The Court of Common Pleas on June 29, 1987 awarded primary custody to Anthony Prisco. On October 2, 1987 the Superior Court of Pennsylvania vacated that order and remanded for further proceedings. At that point Anthony and Maria agreed to share primary custody, and an order was entered to that effect by the Court of Common Pleas on October 16, 1987.
Meanwhile, on November 21, 1985 Anthony Prisco had filed the instant action in the United States District Court, alleging that the action of the defendants in placing Lauren in the Witness Protection Program without notice to him violated rights secured by Pennsylvania law and by the due process clause of the fifth amendment. The United States Attorney, appearing for the United States and the federal officer defendants, moved for summary judgment of July 24, 1986. The court granted an extension of Anthony Prisco's time to respond to that motion, and on October 15, 1987 denied it. As noted above, the motion was predicated both on the adequacy of the factual allegations, and on the defense of qualified official immunity.
The order denying a motion for summary judgment is interlocutory, and thus not ordinarily appealable on the authority of 28 U.S.C. § 1291. The United States Attorney concedes, therefore, that the United States may not appeal at this time. It is contended, however, that Edwin Meese, William French Smith, and Stanley Morris may appeal at this time from the order denying their summary judgment motion because it rejects their claim for qualified official immunity. They rely on Mitchell v. Forsyth, 472 U.S. 511, 86 L. Ed. 2d 411, 105 S. Ct. 2806 (1985) and Harlow v. Fitzgerald, 457 U.S. 800, 73 L. Ed. 2d 396, 102 S. Ct. 2727 (1982) for the proposition that a denial of a motion for summary judgment on official immunity grounds falls within the exception to the final judgment rule for orders that are collaterally final.
The issue of appealability is more complex than the appellants recognize, however, because in this case Prisco's complaint seeks both prospective (injunctive and declaratory) and retrospective (money damages) relief. The defense of qualified official immunity, like the defense of absolute judicial or official immunity, is inapplicable to claims for prospective relief. Neither immunity defense has ever, either in the Supreme Court or in this Court, been held to apply to such a claim.*fn1 The controlling precedents are Youngstown Sheet & Tube Co. v. Sawyer, 343 U.S. 579, 584, 96 L. Ed. 1153, 72 S. Ct. 863 (1952) (affirming preliminary injunction against cabinet official) and Ex parte Young, 209 U.S. 123, 155-56, 52 L. Ed. 714, 28 S. Ct. 441 (1908) (injunction against enforcement of unconstitutional act by state official). As the Supreme Court explained in Harlow v. Fitzgerald :
[O]ur decisions consistently have held that government officials are entitled to some form of immunity from suits for damages. As recognized at common law, public officers require this protection to shield from undue interference with their duties and from potentially disabling threats of liability.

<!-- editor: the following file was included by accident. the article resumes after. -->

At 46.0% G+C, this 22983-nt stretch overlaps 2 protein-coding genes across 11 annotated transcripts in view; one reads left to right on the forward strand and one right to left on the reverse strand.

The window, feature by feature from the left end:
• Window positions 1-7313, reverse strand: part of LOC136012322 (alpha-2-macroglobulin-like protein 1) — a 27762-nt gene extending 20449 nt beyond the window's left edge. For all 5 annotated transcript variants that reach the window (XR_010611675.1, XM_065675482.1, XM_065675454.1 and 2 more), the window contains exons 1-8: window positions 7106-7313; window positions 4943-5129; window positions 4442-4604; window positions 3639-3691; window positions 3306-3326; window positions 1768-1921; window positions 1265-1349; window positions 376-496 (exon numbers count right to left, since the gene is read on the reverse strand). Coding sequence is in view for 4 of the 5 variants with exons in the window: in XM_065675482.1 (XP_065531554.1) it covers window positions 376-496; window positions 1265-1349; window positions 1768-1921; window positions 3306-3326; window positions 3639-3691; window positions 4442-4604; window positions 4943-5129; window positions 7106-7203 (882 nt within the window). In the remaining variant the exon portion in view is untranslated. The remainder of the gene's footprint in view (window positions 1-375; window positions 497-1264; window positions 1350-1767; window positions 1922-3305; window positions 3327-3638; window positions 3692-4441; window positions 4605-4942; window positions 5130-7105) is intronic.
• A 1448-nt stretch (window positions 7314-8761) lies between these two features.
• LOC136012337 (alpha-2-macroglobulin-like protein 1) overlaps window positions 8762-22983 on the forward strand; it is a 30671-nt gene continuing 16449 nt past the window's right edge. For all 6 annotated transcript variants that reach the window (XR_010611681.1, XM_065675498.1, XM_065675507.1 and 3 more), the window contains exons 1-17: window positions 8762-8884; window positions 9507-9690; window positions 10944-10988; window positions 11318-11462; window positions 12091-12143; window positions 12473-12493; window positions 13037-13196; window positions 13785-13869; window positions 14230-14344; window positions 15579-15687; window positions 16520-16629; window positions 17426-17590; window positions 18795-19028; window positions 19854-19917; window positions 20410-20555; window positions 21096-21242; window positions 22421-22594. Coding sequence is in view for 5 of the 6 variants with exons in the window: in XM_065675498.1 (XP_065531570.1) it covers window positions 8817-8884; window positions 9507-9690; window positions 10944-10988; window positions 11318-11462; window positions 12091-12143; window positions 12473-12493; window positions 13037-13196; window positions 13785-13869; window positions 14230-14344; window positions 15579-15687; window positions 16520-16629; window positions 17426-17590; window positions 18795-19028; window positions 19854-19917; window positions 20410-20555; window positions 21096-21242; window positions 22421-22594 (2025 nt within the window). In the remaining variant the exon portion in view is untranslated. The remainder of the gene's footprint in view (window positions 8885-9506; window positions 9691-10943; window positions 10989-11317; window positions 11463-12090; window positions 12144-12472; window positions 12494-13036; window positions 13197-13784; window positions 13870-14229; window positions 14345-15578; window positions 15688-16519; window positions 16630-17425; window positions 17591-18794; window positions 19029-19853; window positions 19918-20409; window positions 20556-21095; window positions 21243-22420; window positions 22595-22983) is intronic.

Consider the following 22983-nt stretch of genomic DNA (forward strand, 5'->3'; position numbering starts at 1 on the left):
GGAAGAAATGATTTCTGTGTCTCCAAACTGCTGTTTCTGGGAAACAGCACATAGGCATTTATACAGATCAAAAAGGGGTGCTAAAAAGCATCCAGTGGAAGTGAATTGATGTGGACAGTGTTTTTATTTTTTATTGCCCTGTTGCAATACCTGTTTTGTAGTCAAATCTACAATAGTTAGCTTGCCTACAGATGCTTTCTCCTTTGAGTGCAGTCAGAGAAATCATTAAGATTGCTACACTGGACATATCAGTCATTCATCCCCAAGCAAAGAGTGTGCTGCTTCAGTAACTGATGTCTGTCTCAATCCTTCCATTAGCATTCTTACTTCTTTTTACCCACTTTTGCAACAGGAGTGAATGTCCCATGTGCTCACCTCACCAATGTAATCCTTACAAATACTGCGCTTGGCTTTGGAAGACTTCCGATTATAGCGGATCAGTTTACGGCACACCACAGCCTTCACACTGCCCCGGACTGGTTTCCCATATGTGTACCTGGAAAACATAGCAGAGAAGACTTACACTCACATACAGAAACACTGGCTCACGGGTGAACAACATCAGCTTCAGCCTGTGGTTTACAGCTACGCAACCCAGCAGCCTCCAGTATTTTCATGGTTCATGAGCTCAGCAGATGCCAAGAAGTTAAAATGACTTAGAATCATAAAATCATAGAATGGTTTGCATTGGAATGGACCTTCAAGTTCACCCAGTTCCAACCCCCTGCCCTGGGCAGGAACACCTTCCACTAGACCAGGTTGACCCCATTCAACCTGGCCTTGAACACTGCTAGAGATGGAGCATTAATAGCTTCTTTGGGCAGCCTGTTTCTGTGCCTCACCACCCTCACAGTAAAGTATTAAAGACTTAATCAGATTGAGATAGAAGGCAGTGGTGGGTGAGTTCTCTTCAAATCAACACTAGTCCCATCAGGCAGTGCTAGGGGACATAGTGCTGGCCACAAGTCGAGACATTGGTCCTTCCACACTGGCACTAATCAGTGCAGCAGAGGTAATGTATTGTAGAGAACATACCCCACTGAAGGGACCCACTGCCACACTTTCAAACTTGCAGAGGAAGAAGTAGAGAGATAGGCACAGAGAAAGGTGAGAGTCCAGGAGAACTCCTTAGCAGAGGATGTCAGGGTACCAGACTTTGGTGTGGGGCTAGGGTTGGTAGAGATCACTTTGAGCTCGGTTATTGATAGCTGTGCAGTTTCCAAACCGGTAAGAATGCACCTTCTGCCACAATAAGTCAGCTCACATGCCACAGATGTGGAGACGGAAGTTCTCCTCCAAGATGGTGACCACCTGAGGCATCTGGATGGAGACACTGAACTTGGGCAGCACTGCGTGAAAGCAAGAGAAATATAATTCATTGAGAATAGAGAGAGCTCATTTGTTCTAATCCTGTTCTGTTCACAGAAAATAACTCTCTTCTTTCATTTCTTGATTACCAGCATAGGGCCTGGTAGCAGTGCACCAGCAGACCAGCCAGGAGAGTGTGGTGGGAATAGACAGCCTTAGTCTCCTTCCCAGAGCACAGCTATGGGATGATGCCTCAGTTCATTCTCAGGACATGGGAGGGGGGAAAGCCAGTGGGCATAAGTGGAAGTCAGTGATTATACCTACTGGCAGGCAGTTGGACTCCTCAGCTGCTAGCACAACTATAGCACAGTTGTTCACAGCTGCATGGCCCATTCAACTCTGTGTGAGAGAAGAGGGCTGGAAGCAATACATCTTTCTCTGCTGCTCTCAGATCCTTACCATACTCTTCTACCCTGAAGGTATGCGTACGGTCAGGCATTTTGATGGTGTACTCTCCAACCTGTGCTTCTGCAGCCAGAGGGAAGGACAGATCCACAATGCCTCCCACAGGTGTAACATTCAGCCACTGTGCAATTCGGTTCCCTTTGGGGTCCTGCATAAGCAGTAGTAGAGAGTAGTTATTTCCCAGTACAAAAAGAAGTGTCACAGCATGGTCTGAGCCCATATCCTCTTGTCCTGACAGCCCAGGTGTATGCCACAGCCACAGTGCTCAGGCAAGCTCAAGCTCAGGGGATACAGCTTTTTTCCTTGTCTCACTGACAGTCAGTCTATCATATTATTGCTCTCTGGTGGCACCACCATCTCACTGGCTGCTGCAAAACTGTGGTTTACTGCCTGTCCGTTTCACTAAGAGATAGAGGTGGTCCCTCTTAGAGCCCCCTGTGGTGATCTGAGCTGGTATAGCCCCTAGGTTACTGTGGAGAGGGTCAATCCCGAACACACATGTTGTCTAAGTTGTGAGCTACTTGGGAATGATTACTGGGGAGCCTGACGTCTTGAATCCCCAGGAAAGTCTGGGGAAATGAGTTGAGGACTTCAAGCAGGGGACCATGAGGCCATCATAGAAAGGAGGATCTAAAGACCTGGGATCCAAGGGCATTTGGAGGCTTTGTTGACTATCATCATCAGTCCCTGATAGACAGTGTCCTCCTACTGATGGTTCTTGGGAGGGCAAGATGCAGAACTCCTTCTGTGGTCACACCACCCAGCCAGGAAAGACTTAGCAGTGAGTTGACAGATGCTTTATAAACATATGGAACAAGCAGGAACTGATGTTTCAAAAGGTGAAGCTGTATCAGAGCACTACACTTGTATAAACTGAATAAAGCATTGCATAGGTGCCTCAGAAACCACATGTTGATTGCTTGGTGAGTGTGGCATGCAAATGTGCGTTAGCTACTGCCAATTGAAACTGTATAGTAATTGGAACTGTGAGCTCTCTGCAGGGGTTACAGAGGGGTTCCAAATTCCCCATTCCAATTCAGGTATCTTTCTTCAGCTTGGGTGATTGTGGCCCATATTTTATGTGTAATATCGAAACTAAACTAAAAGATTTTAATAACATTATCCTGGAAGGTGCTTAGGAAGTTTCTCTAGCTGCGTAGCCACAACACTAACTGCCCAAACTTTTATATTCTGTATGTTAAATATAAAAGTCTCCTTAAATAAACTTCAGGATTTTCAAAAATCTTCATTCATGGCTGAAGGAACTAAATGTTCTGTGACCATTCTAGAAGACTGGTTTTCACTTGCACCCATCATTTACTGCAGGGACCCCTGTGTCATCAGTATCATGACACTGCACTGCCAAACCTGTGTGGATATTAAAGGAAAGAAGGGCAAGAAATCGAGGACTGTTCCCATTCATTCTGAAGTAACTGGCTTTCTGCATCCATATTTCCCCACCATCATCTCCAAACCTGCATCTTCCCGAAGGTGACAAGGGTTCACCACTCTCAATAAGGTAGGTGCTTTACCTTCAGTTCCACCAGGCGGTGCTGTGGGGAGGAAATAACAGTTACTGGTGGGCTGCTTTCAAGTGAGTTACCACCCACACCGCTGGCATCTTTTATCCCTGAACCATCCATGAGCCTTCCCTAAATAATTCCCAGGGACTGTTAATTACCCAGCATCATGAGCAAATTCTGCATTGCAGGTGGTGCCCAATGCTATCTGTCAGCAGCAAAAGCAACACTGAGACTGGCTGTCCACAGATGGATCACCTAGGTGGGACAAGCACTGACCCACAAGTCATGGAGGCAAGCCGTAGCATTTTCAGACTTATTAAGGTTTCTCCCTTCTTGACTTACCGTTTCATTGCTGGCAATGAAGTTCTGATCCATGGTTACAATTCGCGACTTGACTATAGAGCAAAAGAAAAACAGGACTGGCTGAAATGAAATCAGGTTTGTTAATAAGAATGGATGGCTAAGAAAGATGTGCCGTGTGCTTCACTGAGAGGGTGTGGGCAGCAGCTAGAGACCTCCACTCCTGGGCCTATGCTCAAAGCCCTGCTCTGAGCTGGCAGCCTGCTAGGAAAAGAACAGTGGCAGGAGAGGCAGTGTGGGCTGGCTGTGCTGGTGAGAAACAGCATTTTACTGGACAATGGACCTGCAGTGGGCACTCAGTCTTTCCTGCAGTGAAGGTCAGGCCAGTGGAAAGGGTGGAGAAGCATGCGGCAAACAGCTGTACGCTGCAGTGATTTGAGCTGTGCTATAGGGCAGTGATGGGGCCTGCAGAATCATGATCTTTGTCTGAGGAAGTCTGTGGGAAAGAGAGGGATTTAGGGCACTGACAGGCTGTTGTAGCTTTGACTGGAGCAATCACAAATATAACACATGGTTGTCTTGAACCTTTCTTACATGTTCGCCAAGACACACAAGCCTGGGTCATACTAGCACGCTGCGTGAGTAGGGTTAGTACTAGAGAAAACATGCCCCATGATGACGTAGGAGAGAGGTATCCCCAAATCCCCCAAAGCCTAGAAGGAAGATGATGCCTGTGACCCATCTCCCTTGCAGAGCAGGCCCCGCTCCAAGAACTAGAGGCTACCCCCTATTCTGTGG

457 U.S. at 806. Thus the policy rationale for qualified immunity is that we do not want officials to make discretionary decisions with one wary eye on their pocketbook. See Hicks v. Feeney, 770 F.2d 375, 379 (3d Cir. 1985) ("Qualified immunity from suits for civil damages brought under § 1983 is a common law immunity that balances the need to compensate and to vindicate the rights of victims of constitutional torts with a concern that too broad a liability may cause public officials to refrain unnecessarily from discretionary decisions."). That policy rationale is not applicable to a suit for injunctive relief. an official acting in violation of the law may in some instances be appropriately shielded from the threat of money damages recovery, but the policy reasons for such a shield do not confer discretion to continue acting illegally. Extending immunity so as to confer a freedom from civil process seeking prospective relief would have that effect.
The paradigm example in this respect is the earliest of the immunity doctrines, judicial immunity. That doctrine originated in Bradley v. Fisher, 80 U.S. (13 Wall.) 335, 351, 357, 20 L. Ed. 646 (1871), which held that a judge was absolutely immune from a suit for money damages brought by a disbarred attorney. At the same time, however, the Supreme Court ordered that a peremptory writ of mandamus must issue against the judges of the Supreme Court of the District of Columbia to restore the same attorney to the roll. Ex Parte Bradley, 74 U.S. (7 Wall.) 364, 379, 19 L. Ed. 214 (1868). The long settled law with respect to the distinction, for immunity purposes, between suits for money damages and suits for prospective relief is set forth in detail in Conover v. Montemuro, 477 F.2d 1073, 1094-1104 (3d Cir. 1973) (Gibbons, J., concurring in denial of rehearing). It need not be repeated here.